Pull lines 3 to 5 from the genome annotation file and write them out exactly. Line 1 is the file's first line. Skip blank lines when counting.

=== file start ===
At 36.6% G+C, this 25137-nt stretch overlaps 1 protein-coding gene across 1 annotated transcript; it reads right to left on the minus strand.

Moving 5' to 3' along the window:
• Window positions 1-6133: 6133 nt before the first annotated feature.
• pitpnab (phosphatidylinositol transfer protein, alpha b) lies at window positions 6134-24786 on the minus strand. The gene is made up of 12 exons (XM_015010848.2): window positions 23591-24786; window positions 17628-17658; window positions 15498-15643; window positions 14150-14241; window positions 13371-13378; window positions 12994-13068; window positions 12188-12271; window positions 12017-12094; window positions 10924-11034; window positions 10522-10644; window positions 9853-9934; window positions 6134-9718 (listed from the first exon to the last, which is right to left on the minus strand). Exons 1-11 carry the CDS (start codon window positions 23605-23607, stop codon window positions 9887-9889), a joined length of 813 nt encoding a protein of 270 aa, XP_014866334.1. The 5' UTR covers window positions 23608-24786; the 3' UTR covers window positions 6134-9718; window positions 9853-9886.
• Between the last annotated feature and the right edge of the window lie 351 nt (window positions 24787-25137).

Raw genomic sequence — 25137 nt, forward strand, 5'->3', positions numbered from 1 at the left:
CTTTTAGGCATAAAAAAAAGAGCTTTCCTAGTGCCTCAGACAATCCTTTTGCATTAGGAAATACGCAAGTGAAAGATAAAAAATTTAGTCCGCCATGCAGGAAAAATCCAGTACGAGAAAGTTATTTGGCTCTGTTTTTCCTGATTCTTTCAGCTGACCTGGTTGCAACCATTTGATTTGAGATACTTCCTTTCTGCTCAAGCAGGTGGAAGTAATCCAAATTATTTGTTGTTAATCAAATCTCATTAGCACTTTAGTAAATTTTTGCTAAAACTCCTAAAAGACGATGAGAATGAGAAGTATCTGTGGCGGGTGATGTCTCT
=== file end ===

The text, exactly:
• Window positions 1-6133: 6133 nt before the first annotated feature.
• pitpnab (phosphatidylinositol transfer protein, alpha b) lies at window positions 6134-24786 on the minus strand. The gene is made up of 12 exons (XM_015010848.2): window positions 23591-24786; window positions 17628-17658; window positions 15498-15643; window positions 14150-14241; window positions 13371-13378; window positions 12994-13068; window positions 12188-12271; window positions 12017-12094; window positions 10924-11034; window positions 10522-10644; window positions 9853-9934; window positions 6134-9718 (listed from the first exon to the last, which is right to left on the minus strand). Exons 1-11 carry the CDS (start codon window positions 23605-23607, stop codon window positions 9887-9889), a joined length of 813 nt encoding a protein of 270 aa, XP_014866334.1. The 5' UTR covers window positions 23608-24786; the 3' UTR covers window positions 6134-9718; window positions 9853-9886.
• Between the last annotated feature and the right edge of the window lie 351 nt (window positions 24787-25137).